A new edition of the “Internet Economist” online tutorial has been released in the Intute Virtual Training Suite at:
The tutorial, which teaches Internet research skills for students, has been completely updated and revised by Dr. Martin Poulter of the Economics Network, University of Bristol.
It is ideal for use in higher education economics courses, particularly in research methods or study skills modules.
The tutorial recommends key Internet resources for education and research; offers advice on Internet searching, with improved interactive exercises; and has a new section called “Success Stories” to illustrate how the Internet can be used effectively to support education and research in a variety of scenarios:
- Finding conferences
- Finding current economics research
- Teaching an economics course
- Keeping up to date with economics discussion
- Applying for economics degrees
- Seeking a job as an economist
The tutorial adopts a new pedagogic and Web design, giving it a new look and feel with improved graphics and interactivity.
“Internet Economist” will be updated and maintained by staff at Intute: Social Sciences.
Access to and the use of finance in the UK are seen as major barriers preventing more women from developing successful businesses, according to new research funded by the Economic and Social Research Council.
While the research found no evidence that banks deliberately discriminate against women business owners, it does call for changes in the training of bank loan officers, small business advisers and women entrepreneurs.
Researchers looking for more information on this topic could try the networking organisation the Women’s Business Network, the Centre for Women Business Leaders at Cranfield University or the journal Women in Management Review.
Intute: Social Sciences links to more resources on the issues of Women and Employment and Women in Business and Management.
Here’s a round-up of the latest Education news to have landed in the desks of the Intute: Education Editor.
The latest Spotlight from SCRE (Scottish Council for Research in Education) looks at White children’s perspectives on inter-ethnic relations following the move from primary to secondary school and finds that most pupils appreciate the opportunity to mix with pupils from a broader range of backgrounds.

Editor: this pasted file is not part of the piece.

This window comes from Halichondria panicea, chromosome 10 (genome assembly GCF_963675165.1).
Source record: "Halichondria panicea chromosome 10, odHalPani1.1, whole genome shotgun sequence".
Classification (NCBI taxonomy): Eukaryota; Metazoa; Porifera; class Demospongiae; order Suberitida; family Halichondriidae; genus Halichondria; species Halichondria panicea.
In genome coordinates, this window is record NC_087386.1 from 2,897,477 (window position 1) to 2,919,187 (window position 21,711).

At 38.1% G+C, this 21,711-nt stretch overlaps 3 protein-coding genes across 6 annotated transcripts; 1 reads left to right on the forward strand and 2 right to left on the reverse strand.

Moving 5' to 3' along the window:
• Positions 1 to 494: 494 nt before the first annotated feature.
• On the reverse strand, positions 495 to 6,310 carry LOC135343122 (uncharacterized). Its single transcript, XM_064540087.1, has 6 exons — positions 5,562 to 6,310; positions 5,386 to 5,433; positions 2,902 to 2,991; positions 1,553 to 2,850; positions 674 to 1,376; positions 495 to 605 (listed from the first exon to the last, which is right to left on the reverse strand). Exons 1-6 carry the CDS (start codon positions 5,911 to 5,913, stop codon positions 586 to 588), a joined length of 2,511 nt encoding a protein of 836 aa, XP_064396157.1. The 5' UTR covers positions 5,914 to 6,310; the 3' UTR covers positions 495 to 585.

The theme of transition continues in a recent entry on the DfES Find Out More service. It examines how dips in academic performance following the transition from primary to secondary education can be avoided and what the Government is doing about this for English schools.
The Teaching and Learning Research Programme from the ESRC has announced a new series of projects looking at the subject of Technology Enhanced Learning or e-learning, in a variety of educational contexts. Further details of the projects that have been funded are available in the press release from TLRP.
The National Foundation for Educational Research has reluanched its publication Topic as Practical Research in Education with a new look and feel for its latest issue. While it remains a subscription based publication, the site also provides a series of articles on research engaged schools which are freely available.
Intute: Education links to the best web resources for the study of education. If you have any suggestions for items that might be added to our collection, please do get in touch.
A new booklet on ‘Globalisation, population mobility and impact of migration on population’ (PDF, 1.9Mb), produced by the ESRC highlights the effects that migration has on Britain, its economy and the future of our society.
Professor John Salt, of University College, London, said:
“Opening up of the labour market to citizens of the new member states of the EU from May 2004 initiated what is almost certainly the largest ever single wave of immigration the British Isles have ever experienced, with Poles the largest ever single national group of entrants.”
Researchers looking to find out more about the effects of migration could try the Centre on Migration, Policy and Society (COMPAS) at the University of Oxford, the Migration Research Unit at UCL, or for an international perspective the OECD Trends in International Migration and in Migration Policies.
Intute: Social Sciences features many more websites on the issue of migration.